How much people make in the marijuana industry
A group of Stanislaus County residents wants county government to disallow legal cannabis businesses and processing operations in agricultural areas where people live the country lifestyle.
The leaders of the petition drive, who are vocally against two cannabis nurseries proposed southwest of Modesto, say commercial marijuana permits should be limited to industrial zones and non-populated rural areas. The group said the petition bearing more than a 1,000 signatures was signed by people throughout the county. It was submitted to the county last week.
The primary concern is that lucrative greenhouses, processing and distribution businesses will be targets of crime in rural neighborhoods dotted with farmhouses, barns, dairies and ranchettes.
“It is inevitable that more crime will show up,” said Nick Blom, a farmer west of Modesto. “It is a cash crop. Even with illegal grows out by the (Tuolumne River), you have to worry when they are carrying weapons. It is not safe.”
There’s no indication the petition will stall a parade of cannabis permit applications scheduled before county governing bodies in the next few months, but it reflects the tensions created by the first projects that have moved through the pipeline since January.
While California voters approved Proposition 64 in November 2016 to legalize marijuana, the measure included numerous regulations to impose local controls on the industry and ensure safe access to marijuana. Stanislaus County leaders decided to allow no more than 61 commercial cannabis permits, including seven retail shops in unincorporated areas.
A team of county staff members, assisted by a consultant, have spent months vetting, reviewing and scoring applications for 84 permits. And about half of those advanced to the land-use process.
At a public hearing Tuesday, county supervisors will consider approving two sites for Legacy Nursery LLC on California Avenue, south of Maze Boulevard, and will consider another permit for indoor cultivation on El Roya Avenue, near the Beard Industrial area in southeast Modesto.
Legacy’s permit applications received the highest scores in the county staff review that considered the background of applicants, locations, business plans, security and neighborhood compatibility. Nonetheless, the proposed nurseries for growing 4-inch starter plants in the 5700 block of California and a second site at California and Hart Road, ran into a buzz-saw of opposition at a county Planning Commission hearing Feb. 7.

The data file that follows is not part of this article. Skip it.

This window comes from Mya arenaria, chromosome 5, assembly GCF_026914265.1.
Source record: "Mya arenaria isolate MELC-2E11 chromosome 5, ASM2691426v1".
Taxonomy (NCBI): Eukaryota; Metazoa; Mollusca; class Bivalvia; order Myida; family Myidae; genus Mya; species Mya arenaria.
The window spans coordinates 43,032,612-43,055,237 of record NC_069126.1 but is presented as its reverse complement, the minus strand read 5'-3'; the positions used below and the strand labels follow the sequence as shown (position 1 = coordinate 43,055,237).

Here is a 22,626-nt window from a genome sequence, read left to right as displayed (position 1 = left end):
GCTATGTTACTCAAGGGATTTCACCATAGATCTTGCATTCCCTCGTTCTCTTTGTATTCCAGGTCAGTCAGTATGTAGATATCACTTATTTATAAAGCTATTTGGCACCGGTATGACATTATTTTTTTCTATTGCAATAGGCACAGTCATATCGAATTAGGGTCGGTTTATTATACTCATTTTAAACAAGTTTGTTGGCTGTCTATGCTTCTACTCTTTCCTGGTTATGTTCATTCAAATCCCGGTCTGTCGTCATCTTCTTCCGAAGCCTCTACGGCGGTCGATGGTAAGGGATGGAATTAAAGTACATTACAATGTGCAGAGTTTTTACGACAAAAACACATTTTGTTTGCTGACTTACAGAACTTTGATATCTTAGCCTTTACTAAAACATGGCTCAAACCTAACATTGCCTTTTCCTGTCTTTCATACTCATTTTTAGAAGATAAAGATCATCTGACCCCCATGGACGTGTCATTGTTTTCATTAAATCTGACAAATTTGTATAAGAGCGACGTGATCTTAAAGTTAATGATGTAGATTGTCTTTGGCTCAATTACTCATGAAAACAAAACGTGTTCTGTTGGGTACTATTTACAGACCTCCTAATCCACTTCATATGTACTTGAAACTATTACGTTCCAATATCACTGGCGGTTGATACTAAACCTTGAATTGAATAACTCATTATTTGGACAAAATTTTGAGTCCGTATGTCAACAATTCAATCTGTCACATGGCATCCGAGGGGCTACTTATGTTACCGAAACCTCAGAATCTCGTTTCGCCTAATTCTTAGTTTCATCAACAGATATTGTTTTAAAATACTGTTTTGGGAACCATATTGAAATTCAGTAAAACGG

Nearby residents said the nurseries are not compatible with a rural neighborhood that includes Shiloh School and a youth baseball field on Paradise Road.
Neighbors are concerned that criminals will try to rob the nurseries, and even if discouraged by a fence and armed security, will choose to steal from nearby farms or homes. “They will find an easy target,” said George Avila, who lives in the area.
Residents who irrigate their orchards at night and early morning dairy employees will no longer feel safe, the group said. “We fear for our safety,” said Becki Scharffer, who has a home and equipment shop between Legacy’s two sites on California Avenue.
Legacy has argued that the closest nursery is more than 1 1/2-mile driving distance from Shiloh School — or a half mile as the crow flies, opponents say. The proponents say the small nursery plants don’t emit the strong odors of mature plants. They promise 24-hour surveillance cameras, armed security and a security patrol at night.
In a county staff report, a Sheriff’s Department sergeant stated that authorities mostly see marijuana-related crimes at places lacking security measures.
“We have been sure to cross the t’s and dot the i’s to be that example for the industry,” Legacy co-owner Jeannine Chiavetta said.
Chiavetta, a former water polo athlete at Modesto High and UC Davis, said she became a medical marijuana patient to treat joint pain stemming from her athletic career. The business will sell the young plants wholesale to permitted cultivators, distributors and retail shops.
If the permits are approved Tuesday, Legacy would become one of the few licensed cannabis nurseries in California. “There is a huge need in the industry for more nurseries,” Chiavetta said. “Because the whole permitting process has been such a long road, the supply is being choked.”
Chiavetta’s partner in the venture is Marc Etchebarne, a county planning commissioner whose father is a client of county Supervisor Terry Withrow’s accounting firm in Modesto. Those connections have triggered complaints of conflict of interest from Legacy’s opponents. Withrow is expected to recuse himself from Tuesday’s hearing and Etchebarne has not participated in cannabis proposals, including his own, before the Planning Commission.
Other cannabis projects have stirred debate at land use hearings in recent months. And the Planning Commission has wrestled with decisions on permits inciting neighborhood opposition.